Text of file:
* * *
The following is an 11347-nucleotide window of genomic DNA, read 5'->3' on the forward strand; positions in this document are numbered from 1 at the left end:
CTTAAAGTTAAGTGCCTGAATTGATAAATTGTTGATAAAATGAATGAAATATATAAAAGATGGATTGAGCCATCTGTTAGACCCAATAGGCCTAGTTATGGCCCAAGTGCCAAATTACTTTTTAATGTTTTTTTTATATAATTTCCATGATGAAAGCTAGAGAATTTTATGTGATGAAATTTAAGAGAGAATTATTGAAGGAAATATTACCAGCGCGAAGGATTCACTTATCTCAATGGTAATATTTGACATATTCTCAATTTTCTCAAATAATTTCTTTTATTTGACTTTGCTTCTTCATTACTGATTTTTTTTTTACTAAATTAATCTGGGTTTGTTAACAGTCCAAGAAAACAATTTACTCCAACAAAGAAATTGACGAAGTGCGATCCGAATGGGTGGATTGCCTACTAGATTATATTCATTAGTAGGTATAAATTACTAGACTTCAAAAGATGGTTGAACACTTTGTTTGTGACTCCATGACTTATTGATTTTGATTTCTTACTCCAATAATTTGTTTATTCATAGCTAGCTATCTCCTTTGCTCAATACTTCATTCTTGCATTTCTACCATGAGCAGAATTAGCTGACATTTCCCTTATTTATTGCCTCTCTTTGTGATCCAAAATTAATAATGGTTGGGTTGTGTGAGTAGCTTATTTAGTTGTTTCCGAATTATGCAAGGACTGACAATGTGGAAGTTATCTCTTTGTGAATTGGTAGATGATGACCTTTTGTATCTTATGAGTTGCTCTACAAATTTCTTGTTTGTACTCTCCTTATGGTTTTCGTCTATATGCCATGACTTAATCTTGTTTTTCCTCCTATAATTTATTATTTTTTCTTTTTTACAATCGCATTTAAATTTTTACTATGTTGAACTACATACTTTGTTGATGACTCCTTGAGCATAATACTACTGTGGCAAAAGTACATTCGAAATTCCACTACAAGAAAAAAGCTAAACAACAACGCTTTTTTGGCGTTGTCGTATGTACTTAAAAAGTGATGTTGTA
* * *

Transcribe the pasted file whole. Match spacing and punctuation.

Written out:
The following is an 11347-nucleotide window of genomic DNA, read 5'->3' on the forward strand; positions in this document are numbered from 1 at the left end:
CTTAAAGTTAAGTGCCTGAATTGATAAATTGTTGATAAAATGAATGAAATATATAAAAGATGGATTGAGCCATCTGTTAGACCCAATAGGCCTAGTTATGGCCCAAGTGCCAAATTACTTTTTAATGTTTTTTTTATATAATTTCCATGATGAAAGCTAGAGAATTTTATGTGATGAAATTTAAGAGAGAATTATTGAAGGAAATATTACCAGCGCGAAGGATTCACTTATCTCAATGGTAATATTTGACATATTCTCAATTTTCTCAAATAATTTCTTTTATTTGACTTTGCTTCTTCATTACTGATTTTTTTTTTACTAAATTAATCTGGGTTTGTTAACAGTCCAAGAAAACAATTTACTCCAACAAAGAAATTGACGAAGTGCGATCCGAATGGGTGGATTGCCTACTAGATTATATTCATTAGTAGGTATAAATTACTAGACTTCAAAAGATGGTTGAACACTTTGTTTGTGACTCCATGACTTATTGATTTTGATTTCTTACTCCAATAATTTGTTTATTCATAGCTAGCTATCTCCTTTGCTCAATACTTCATTCTTGCATTTCTACCATGAGCAGAATTAGCTGACATTTCCCTTATTTATTGCCTCTCTTTGTGATCCAAAATTAATAATGGTTGGGTTGTGTGAGTAGCTTATTTAGTTGTTTCCGAATTATGCAAGGACTGACAATGTGGAAGTTATCTCTTTGTGAATTGGTAGATGATGACCTTTTGTATCTTATGAGTTGCTCTACAAATTTCTTGTTTGTACTCTCCTTATGGTTTTCGTCTATATGCCATGACTTAATCTTGTTTTTCCTCCTATAATTTATTATTTTTTCTTTTTTACAATCGCATTTAAATTTTTACTATGTTGAACTACATACTTTGTTGATGACTCCTTGAGCATAATACTACTGTGGCAAAAGTACATTCGAAATTCCACTACAAGAAAAAAGCTAAACAACAACGCTTTTTTGGCGTTGTCGTATGTACTTAAAAAGTGATGTTGTA